We reference posts with 'tags' and 'category' to control their display from the template pages located in '_layouts/'. The logic contained in these template files uses Liquid. You can learn more about the Liquid Templating System for more information on creating relationships between files in the _site directory.

Naming conventions

Jekyll has a default chronological pagination system. Posts are ordered such that the most recent post appears first, so we created fake dates to ensure hierarchy between the 'About' and 'Sources' links in the _posts directory.

hierarchy    file name
--------     ---------
 1           0200-01-02-about.html
 2           0200-01-01-data.html
 2             0200-01-01-sources.html

Notes

Where something requires explanation there are inline notes in the code.

TileMill + Data Processing

After you have cloned or downloaded the repository, find where you saved the tilemill folder, and point your TileMill to this location in the setting tab:

If you're working with a cloned version of the site with git, makes sure that you're looking at the branch master by navigating to the project location in the terminal, then typing git checkout master.

All of the TileMill projects are set up to point to the data, also in the master branch. So you will not need to worry about editing the Sqlite databases, however see below for more information about the joins that are happening between Sqlite files in TileMill.

Uploading maps

First, set up your TileMill to sync with your MapBox account. Then within any project, after making your desired changes, click upload, and the map layer will be pushed to the server with the name of the project folder. Unless you manually change the project folder name from your documents window, this will stay the same, and thus replace the corresponding map layer on your wb-education MapBox account. Create your own free account to upload tiles without making changes to the site.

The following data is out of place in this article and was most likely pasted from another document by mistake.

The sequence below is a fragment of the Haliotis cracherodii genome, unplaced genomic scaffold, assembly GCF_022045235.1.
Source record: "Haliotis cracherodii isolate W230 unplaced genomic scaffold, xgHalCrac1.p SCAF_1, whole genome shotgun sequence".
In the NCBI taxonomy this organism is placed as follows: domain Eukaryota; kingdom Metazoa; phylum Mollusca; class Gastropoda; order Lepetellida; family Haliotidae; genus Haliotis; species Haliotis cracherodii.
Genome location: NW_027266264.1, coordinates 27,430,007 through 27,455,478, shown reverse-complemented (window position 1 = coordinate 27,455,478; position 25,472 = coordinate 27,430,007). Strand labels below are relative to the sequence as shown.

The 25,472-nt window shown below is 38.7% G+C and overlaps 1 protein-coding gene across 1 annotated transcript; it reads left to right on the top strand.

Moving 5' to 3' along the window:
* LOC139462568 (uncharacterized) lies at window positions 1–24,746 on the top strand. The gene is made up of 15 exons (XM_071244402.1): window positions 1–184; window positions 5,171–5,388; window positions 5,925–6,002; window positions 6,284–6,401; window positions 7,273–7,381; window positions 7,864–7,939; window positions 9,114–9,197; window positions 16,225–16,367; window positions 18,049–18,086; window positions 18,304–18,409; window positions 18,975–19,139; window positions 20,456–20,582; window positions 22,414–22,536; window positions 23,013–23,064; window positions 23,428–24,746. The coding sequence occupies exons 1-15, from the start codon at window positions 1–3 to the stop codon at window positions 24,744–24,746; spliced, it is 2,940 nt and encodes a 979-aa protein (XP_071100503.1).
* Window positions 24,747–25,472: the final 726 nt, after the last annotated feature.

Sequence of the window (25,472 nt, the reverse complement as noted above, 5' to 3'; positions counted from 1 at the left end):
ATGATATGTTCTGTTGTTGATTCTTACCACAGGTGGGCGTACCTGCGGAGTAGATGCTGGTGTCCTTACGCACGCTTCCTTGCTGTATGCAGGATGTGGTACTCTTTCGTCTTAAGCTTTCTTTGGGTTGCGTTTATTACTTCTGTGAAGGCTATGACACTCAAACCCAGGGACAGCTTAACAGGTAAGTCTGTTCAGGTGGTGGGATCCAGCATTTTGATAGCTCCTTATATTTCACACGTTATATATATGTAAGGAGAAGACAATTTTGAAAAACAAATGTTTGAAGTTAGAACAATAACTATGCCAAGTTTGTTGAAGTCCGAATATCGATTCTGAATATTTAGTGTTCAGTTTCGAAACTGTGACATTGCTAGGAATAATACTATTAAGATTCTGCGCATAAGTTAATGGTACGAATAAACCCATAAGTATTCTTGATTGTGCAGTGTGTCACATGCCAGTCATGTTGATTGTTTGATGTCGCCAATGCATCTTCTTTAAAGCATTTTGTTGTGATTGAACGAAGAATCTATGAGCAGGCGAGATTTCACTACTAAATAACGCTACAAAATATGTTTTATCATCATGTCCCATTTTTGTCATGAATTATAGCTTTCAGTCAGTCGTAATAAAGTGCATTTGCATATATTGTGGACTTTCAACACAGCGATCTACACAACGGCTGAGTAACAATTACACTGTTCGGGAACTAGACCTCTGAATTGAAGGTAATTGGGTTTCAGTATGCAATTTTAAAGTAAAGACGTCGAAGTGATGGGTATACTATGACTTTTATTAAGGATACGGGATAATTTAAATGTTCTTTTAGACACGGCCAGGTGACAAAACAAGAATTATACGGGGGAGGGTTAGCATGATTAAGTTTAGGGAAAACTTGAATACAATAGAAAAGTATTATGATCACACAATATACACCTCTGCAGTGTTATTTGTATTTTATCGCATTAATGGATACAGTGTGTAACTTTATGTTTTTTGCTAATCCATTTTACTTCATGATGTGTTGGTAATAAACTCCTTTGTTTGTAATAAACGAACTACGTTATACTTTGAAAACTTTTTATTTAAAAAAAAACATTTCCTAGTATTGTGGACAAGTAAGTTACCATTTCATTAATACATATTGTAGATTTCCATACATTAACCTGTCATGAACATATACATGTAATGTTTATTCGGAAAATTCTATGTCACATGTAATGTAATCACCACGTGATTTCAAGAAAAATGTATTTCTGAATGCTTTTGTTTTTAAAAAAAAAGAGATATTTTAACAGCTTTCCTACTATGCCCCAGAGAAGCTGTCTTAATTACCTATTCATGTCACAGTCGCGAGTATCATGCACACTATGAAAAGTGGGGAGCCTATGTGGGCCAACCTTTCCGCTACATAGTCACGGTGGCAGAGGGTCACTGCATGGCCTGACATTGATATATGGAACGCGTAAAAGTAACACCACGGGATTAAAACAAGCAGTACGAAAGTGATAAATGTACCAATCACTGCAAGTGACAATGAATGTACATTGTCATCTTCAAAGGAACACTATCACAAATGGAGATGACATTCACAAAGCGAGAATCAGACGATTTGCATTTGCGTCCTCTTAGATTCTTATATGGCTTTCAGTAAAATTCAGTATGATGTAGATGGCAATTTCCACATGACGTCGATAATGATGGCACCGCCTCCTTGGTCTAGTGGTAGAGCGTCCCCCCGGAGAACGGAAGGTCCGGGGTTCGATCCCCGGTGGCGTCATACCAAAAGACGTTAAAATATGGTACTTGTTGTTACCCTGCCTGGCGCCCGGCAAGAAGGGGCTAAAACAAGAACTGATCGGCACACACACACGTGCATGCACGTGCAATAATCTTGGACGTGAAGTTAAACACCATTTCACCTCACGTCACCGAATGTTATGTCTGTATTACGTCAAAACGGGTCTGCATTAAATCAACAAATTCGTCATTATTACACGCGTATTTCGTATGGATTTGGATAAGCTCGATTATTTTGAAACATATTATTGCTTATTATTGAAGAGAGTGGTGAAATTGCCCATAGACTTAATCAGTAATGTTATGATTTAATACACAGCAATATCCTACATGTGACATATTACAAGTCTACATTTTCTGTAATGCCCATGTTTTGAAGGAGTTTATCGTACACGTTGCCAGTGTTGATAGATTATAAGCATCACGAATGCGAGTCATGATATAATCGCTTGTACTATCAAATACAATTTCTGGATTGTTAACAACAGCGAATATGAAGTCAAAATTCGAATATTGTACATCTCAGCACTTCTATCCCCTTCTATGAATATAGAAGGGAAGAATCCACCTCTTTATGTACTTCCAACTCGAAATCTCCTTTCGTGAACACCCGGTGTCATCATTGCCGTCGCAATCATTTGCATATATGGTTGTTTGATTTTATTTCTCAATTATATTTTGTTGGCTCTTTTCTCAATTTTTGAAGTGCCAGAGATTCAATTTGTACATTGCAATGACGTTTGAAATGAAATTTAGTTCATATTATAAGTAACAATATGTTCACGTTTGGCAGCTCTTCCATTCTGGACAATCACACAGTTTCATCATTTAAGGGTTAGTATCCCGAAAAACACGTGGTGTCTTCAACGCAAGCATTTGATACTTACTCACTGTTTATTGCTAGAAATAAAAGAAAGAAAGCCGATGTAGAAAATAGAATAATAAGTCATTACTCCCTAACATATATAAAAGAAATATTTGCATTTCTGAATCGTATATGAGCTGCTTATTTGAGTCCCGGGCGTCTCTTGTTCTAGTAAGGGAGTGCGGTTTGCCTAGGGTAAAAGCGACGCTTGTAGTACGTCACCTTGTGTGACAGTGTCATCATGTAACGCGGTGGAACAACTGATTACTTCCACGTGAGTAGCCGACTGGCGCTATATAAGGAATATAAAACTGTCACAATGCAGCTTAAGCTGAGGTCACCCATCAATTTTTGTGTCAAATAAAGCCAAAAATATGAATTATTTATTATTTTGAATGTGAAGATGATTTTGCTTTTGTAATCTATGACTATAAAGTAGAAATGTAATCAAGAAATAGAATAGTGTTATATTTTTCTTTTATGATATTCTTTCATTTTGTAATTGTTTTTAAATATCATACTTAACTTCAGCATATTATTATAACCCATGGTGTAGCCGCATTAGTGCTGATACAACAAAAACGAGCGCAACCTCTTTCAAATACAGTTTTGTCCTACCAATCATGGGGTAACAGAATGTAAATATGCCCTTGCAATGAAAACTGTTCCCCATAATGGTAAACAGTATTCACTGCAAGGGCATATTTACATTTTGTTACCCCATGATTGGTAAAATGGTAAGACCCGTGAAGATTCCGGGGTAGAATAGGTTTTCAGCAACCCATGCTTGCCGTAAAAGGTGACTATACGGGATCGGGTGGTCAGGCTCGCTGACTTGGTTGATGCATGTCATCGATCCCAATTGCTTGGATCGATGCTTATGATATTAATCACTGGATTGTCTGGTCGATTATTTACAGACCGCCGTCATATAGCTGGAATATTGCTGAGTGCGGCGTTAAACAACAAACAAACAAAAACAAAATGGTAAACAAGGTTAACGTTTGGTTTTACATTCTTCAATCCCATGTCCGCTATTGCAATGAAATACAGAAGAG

Authorizing Sync

Uploading

Working with Sqlite

This tutorial walks through turning data sources into SQLite files. This requires downloading Quantum GIS, and Tilemill.

Qgis is a powerful tool for working with geographic files, but for right now we just want it to convert data formats like csvs and shapefiles into SQLite databases.

SQLite databases are the best tool for sorting data in Tilemill. SQLite lets you change the query on the data whenever you like, to find a different angle on your data. It is also an easy way to join databases with geographic information to those without geographic information, in the attach db field of the add SQLite layer in Tilemill. This process is outlined in the same tutorial as above, and can be seen in any of the Kenya-bank projects:

Since I have my education factors at the county level, I need shapes that correspond to each county. So I navigate to the Kenya_counties.sqlite.

Then in the attach DB field, you will navigate to the file Kenya_Database.sqlite, which has all of the education factors I want to visualize. The join between these two databases happens in the query field, and looks similar to this. The asterisk means select all, and the round(ptr_secondary) is rounding the number, finally the join is made on the key county, which is contained in both databases.

        (Select
         a.*,
         b.*,
        round(ptr_secondary) as ptr_secondary_r
        from kenya_county a
        left outer join secondary_indicators b on lower(a.county) = lower(b.County)
        )

Map Design

This comes much easier, as it follows a css-type like language called carto. All of the basics and more advanced options of styling your data can be found in the mapbox.com/help, starting with styling data section.

Further Support

There are many more tutorials on data processing and TileMill at guides and support discussions. Please contact us as well if you get stuck!